Pine Bluff native Raye Jean Montague, a retired, internationally-registered professional engineer and an alumna of AM&N College (now the University of Arkansas at Pine Bluff) died on Tuesday.

She was 83.

After graduation from AM&N College, Montague began a career in Washington, D.C., with the United States Navy in 1956 and retired in 1990 after serving in numerous leadership roles during her tenure of 33 and a half years. Montague is credited with the rough draft of the first U.S. Naval ship design using a computer (FFG-7 Class: 1971) which revolutionized naval ship design. For this achievement, she was awarded the U.S. Navy’s Meritorious Civilian Service Award in 1972, the Navy’s third-highest civilian award.

The same year, she was nominated by the Secretary of the Navy for the Federal Woman of the Year Award. Montague’s career spanned the development of computer technology, from the UNIVAC I, the world’s first commercially available computer, to what is now considered the modern computer age.

Montague rose from working as a digital computer systems operator at the David Taylor Model Basin (now the David Taylor Naval Ships Research and Development Center) in Carderock, Maryland, to becoming the Program Manager of Ships (PMS-309) for the U.S. Navy’s Naval Sea Systems Command (NAVSEA) Information Systems Improvement Program; she held a civilian equivalent rank of captain. In this role, Montague was the first female Program Manager of Ships in the United States Navy.

As program manager, she was responsible for five Field Activities, comprising a staff of 250 people and oversaw procurement and purchase of CAD/CAM equipment for 111,000 people.

Montague was the first female professional engineer to receive the Society of Manufacturing Engineers Achievement Award (1978) and the National Computer Graphics Association Award for the Advancement of Computer Graphics (1988). She has also received a host of other honors from military branches, industry, and academia. Montague worked on the USS Dwight D. Eisenhower (CVN-69) and the Navy’s first landing craft helicopter-assault ship (LHA#1).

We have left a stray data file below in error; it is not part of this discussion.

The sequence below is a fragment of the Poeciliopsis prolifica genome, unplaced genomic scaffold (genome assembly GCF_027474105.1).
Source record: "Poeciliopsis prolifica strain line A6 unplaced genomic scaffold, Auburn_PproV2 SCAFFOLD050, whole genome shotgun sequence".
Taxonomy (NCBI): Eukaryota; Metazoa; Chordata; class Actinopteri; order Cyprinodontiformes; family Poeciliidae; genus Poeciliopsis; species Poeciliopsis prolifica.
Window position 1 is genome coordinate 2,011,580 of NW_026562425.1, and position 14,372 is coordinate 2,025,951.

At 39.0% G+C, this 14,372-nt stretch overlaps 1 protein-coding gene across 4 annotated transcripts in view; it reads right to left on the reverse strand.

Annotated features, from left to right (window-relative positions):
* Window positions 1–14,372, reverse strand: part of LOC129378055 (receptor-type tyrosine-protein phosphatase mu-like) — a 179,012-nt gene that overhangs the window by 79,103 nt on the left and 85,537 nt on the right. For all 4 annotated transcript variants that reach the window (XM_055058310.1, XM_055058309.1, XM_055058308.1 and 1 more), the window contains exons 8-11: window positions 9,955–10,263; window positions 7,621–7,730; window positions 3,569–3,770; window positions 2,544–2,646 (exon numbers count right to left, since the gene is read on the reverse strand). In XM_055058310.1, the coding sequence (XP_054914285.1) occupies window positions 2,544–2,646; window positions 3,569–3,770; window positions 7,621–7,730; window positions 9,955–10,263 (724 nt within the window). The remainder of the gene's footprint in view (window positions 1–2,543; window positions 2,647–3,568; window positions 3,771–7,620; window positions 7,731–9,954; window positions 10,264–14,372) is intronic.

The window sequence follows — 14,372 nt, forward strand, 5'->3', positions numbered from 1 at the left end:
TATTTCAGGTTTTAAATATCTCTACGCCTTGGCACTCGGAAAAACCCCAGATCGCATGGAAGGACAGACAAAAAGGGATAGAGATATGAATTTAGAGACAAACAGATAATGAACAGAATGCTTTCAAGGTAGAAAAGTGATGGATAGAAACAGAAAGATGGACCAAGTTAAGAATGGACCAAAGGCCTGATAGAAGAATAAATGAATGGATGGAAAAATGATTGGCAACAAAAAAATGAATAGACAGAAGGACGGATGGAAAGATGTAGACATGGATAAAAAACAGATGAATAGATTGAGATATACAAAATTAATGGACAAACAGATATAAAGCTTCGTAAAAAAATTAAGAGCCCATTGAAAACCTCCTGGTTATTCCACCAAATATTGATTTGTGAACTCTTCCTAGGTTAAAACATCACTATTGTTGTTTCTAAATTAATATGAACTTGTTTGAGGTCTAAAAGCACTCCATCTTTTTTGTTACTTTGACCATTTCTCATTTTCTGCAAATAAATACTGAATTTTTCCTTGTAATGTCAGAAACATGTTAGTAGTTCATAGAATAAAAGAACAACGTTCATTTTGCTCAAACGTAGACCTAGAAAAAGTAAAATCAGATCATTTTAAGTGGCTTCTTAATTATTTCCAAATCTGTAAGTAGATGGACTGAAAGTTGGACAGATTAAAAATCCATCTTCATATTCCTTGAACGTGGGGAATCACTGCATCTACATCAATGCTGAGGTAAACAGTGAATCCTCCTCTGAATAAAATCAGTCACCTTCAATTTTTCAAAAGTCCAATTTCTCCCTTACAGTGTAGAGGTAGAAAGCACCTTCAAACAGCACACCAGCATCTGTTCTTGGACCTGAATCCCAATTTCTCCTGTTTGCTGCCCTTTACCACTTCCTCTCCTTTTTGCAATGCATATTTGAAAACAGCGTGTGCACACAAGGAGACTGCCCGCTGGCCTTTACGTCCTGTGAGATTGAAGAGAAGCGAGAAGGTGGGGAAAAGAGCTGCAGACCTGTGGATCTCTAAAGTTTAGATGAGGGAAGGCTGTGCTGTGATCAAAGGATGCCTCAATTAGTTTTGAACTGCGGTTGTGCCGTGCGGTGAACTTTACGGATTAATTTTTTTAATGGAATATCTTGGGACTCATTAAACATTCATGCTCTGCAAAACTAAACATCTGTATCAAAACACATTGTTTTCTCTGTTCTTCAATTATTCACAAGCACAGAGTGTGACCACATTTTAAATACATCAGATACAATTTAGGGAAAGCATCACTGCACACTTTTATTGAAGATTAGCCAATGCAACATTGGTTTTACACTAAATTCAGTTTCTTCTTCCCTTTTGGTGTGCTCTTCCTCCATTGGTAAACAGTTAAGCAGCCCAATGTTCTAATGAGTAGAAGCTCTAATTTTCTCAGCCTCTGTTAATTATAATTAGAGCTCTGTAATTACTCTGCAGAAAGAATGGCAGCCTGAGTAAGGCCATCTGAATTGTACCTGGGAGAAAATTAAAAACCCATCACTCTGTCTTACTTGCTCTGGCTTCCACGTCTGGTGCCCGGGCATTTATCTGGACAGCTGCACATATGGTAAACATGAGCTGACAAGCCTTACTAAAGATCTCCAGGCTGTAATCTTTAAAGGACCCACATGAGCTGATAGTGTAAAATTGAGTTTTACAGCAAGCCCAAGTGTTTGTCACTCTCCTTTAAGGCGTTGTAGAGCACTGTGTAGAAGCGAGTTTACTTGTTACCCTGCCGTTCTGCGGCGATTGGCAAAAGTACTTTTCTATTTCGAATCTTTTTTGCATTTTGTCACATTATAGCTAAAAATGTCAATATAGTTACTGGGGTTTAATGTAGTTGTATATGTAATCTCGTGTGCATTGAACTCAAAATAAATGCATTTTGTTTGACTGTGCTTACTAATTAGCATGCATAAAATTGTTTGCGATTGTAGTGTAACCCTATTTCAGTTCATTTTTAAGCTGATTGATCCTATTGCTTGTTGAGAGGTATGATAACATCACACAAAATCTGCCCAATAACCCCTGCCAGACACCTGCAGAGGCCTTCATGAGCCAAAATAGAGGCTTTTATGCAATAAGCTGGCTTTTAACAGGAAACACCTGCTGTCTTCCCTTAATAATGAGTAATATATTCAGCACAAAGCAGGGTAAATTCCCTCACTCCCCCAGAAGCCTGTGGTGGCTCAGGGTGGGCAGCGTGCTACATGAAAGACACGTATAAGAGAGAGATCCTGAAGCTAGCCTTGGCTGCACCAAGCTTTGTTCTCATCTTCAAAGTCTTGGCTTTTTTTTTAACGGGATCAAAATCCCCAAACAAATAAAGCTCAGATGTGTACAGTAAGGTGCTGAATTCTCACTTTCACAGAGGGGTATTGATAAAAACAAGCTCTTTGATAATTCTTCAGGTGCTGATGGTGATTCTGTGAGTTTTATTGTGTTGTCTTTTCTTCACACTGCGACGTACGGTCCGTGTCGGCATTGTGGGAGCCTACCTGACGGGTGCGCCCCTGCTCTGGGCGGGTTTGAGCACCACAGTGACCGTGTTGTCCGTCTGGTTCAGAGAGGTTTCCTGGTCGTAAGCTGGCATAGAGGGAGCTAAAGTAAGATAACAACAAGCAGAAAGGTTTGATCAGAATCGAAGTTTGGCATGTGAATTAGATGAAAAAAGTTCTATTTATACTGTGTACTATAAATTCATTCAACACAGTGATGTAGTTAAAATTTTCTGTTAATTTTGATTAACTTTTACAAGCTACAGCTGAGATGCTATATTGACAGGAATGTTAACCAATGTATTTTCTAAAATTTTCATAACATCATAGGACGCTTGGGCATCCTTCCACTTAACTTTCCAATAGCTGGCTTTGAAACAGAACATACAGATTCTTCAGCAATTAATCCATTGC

The last project with which she was affiliated was the Seawolf-class submarine (SSN-21). Montague was a regular presenter to the U.S. Department of Defense’s Joint Chiefs of Staff on computer-related aspects of Naval ship design and construction; she also served as the Secretary on the Board of Directors for the Numerical Control Society; she was the first female to serve on this board.

In 2006, after 50 years spent in the metropolitan Washington, D.C., area, she returned to Arkansas, where she remained active with LifeQuest of Arkansas, The Links Inc., Alpha Kappa Alpha Sorority, the Arkansas Association of University Women, and the American Contract Bridge League.

A mentor to students in several organizations, she spoke to several professional groups on the importance of “thinking outside the box” when doing self-improvement and helping others. Since the debut of the movie “Hidden Figures,” Montague also made appearances on Good Morning America and is currently featured in Inviting Arkansas magazine.